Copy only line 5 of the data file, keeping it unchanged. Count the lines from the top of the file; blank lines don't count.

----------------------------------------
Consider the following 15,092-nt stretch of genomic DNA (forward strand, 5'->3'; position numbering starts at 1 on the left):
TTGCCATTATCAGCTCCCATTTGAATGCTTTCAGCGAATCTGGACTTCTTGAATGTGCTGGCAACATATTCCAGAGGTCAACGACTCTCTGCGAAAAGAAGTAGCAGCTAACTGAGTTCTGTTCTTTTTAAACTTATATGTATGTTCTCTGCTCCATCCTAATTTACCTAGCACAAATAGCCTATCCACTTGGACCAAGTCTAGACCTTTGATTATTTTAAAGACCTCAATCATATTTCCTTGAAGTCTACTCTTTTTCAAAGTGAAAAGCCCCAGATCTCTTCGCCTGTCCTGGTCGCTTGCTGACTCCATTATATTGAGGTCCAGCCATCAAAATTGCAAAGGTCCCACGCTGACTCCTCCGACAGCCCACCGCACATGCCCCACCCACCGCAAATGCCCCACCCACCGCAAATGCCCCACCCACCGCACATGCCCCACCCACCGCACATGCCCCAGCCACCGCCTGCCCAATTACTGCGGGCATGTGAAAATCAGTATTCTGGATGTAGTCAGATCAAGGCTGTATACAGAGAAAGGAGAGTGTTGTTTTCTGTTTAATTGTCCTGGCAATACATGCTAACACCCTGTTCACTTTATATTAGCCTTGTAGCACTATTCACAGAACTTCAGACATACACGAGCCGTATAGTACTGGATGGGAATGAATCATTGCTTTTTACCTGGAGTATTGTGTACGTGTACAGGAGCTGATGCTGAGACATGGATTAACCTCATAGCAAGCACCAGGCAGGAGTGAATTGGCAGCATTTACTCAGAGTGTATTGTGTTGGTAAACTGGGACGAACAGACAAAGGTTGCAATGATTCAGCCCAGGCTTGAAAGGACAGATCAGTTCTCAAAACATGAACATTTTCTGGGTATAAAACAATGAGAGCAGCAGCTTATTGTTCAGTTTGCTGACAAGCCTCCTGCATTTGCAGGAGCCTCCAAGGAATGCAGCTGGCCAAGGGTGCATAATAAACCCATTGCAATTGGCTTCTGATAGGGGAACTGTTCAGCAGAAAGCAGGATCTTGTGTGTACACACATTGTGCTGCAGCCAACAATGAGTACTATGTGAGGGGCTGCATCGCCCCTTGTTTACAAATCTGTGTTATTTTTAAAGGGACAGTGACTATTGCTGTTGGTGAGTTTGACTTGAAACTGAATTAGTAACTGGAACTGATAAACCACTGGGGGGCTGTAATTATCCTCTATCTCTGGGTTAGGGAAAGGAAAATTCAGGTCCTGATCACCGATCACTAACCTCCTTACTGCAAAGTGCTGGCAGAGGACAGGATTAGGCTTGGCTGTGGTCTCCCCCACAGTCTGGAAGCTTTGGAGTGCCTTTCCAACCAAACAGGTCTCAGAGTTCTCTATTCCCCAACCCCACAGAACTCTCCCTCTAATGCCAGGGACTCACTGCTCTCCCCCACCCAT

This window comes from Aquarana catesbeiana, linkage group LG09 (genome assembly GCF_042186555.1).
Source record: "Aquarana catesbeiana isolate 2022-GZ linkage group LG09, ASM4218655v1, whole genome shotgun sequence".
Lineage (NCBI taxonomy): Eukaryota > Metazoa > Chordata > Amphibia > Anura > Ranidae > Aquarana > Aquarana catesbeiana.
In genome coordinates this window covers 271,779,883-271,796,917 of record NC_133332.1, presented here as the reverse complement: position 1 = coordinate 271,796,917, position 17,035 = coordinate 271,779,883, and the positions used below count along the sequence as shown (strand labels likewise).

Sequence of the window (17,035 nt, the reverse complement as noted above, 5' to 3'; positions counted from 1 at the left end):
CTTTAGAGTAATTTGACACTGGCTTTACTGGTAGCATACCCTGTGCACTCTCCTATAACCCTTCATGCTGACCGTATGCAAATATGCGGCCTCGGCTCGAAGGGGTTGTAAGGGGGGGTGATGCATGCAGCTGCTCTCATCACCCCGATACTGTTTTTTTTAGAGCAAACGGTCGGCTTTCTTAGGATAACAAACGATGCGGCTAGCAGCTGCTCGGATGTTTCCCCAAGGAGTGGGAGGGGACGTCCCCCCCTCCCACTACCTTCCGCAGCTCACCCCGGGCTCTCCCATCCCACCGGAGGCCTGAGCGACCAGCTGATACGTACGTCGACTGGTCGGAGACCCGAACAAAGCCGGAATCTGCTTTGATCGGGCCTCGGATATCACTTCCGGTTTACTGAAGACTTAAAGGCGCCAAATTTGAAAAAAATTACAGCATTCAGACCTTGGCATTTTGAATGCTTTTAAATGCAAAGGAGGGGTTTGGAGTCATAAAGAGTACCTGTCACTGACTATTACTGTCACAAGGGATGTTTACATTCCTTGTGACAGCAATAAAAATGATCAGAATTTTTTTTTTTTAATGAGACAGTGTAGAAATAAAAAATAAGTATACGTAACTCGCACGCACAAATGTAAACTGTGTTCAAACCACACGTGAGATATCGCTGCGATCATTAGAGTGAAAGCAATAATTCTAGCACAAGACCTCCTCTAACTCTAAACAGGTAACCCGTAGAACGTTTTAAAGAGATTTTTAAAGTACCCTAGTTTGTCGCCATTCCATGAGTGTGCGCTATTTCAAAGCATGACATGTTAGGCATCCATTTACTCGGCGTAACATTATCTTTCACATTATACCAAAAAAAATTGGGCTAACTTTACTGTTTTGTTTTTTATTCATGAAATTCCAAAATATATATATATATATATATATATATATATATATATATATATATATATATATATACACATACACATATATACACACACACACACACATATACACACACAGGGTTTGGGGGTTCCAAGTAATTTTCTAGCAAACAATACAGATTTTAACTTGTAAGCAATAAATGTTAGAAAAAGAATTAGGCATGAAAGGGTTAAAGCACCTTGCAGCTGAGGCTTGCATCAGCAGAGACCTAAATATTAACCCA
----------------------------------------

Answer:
Lineage (NCBI taxonomy): Eukaryota > Metazoa > Chordata > Amphibia > Anura > Ranidae > Aquarana > Aquarana catesbeiana.